In truth, though, while the Australians led for the first third of the race, they were never in command. The gap went out to just over a third of a second before Great Britain started to come back. By lap six they were clear and the Australians never looked like getting back on terms.

At the finish there was nearly two seconds between them – Great Britain taking the Gold with a 3:18.140, the Australians clocking 3:19.913. So the World Record of 3:14.051 set by Trott, King and Jo Rowsell at the Olympics in London looks set – bar a future change in the rules, to stand forever.

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GOLD Great Britain (Elinor BARKER, Dani KING, Laura TROTT) 3:18.140
SILVER Australia 
(Melissa HOSKINS, Amy CURE, Annette EDMONDSON) 3:19.913

BRONZE Canada (Laura BROWN, Jasmin GLAESSER, Gillian CARLETON) 3:20.704
4 Poland 
(Edyta JASINSKA, Malgorzata WOJTYRA, Katarzyna PAWLOWSKA) 3:29.024

Men’s Scratch Race

The Men’s Scratch race looked as though it was all over in the first four leaps when Artyom Zakharov of Kazakhstan who had gone from the gun had the back of the field in sight. They made him work for it, raising the pace and leaving him dangling off the back and, after 20 laps he had dropped off the back of the bunch and out of the race. The pace was brutal and the field soon split into two with pre-race favourites like Tristan Marguet of Switzerland and Juan Esteban Arango of Colombia stranded in the second group. Inevitably, riders were being shelled out of the back lap after lap – only ten would finish – but the decisive move came with six to go when Irvine attacked.

Having just finished an Individual Pursuit – and taking a Silver medal – it looked as though he might have gone too early. He said after the race that he expected other riders to come with him, but nobody could match his pace. Andreas Mueller of Austria gave chase in the last three laps and looked as though he might overhaul the Irishman in the closing stages, but Irvine held on to take a historic victory – and cap an incredible day.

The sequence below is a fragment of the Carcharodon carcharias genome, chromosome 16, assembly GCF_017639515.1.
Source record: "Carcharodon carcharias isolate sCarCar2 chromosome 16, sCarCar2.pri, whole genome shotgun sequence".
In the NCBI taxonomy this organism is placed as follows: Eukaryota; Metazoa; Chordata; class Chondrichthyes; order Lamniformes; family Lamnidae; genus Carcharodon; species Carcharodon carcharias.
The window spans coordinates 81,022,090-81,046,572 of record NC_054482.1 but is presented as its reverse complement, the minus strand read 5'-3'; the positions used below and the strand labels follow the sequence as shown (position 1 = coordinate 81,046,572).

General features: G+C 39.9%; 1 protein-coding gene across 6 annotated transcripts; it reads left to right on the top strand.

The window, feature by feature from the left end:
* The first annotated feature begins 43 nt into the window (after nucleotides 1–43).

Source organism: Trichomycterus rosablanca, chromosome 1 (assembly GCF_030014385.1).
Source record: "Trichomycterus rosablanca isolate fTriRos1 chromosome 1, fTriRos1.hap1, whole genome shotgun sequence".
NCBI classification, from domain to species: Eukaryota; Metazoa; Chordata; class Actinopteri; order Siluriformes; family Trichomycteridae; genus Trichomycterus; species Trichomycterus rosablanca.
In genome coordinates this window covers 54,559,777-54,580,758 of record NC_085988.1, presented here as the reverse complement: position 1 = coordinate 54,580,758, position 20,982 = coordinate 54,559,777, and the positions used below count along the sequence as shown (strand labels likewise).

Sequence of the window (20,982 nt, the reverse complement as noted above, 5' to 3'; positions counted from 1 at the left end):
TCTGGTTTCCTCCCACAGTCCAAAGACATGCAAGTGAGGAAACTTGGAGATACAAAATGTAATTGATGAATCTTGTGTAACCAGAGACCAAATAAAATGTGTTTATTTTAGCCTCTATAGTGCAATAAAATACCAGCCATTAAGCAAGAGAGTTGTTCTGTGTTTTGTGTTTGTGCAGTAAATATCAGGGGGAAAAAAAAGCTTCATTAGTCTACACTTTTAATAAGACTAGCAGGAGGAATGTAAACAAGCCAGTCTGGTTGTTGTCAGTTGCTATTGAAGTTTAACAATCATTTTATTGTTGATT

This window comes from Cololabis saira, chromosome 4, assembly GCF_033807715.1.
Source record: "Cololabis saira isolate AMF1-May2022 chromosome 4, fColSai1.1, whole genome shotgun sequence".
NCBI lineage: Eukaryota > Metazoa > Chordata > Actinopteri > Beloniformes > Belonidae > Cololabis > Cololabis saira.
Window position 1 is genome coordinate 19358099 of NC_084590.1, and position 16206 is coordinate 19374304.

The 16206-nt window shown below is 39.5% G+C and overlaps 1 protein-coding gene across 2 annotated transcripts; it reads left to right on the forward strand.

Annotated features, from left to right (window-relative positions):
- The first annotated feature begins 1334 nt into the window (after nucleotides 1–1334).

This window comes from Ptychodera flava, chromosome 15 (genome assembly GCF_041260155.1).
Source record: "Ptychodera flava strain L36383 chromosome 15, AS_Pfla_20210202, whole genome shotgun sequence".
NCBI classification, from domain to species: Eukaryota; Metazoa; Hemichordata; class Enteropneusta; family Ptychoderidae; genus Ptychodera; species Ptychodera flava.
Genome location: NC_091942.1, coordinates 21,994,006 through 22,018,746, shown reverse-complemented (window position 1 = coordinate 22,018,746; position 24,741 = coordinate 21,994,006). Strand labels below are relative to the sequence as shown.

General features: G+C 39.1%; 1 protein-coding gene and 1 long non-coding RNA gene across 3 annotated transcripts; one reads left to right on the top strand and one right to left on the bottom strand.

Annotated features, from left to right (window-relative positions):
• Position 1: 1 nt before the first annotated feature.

GOLD Martyn IRVINE IRL
SILVER Andreas MUELLER AUT
BRONZE Luke DAVISON AUS

Men’s Team Sprint

Finals

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With the French having taken the Bronze medal ride against Australia, it was all down to three flat out laps between Eddie Dawkins, Ethan Mitchell and Sam Webster of New Zealand and Stefan Boetticher, Max Levy and Rene Enders of Germany. And, for the first two laps, it was all about the Kiwis who had outqualified their rivals and looked fully justified favourites. In the end, though, the Germans had a little bit to much for them – clawing back almost two tenths of a second on the final lap to clock 43.495 to New Zealand’s 43.544.

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GOLD Germany (Maximilian LEVY, Stefan BOTTICHER, Rene ENDERS) 43.495
SILVER New Zealand 
(Edward DAWKINS, Sam WEBSTER, Ethan MITCHELL) 43.544

BRONZE France (Michael D’ALMEIDA, Francois PERVIS, Julien PALMA) 43.798
4 Australia 
(Matthew GLAETZER, Mitchell BULLEN, Scott SUNDERLAND) 44.005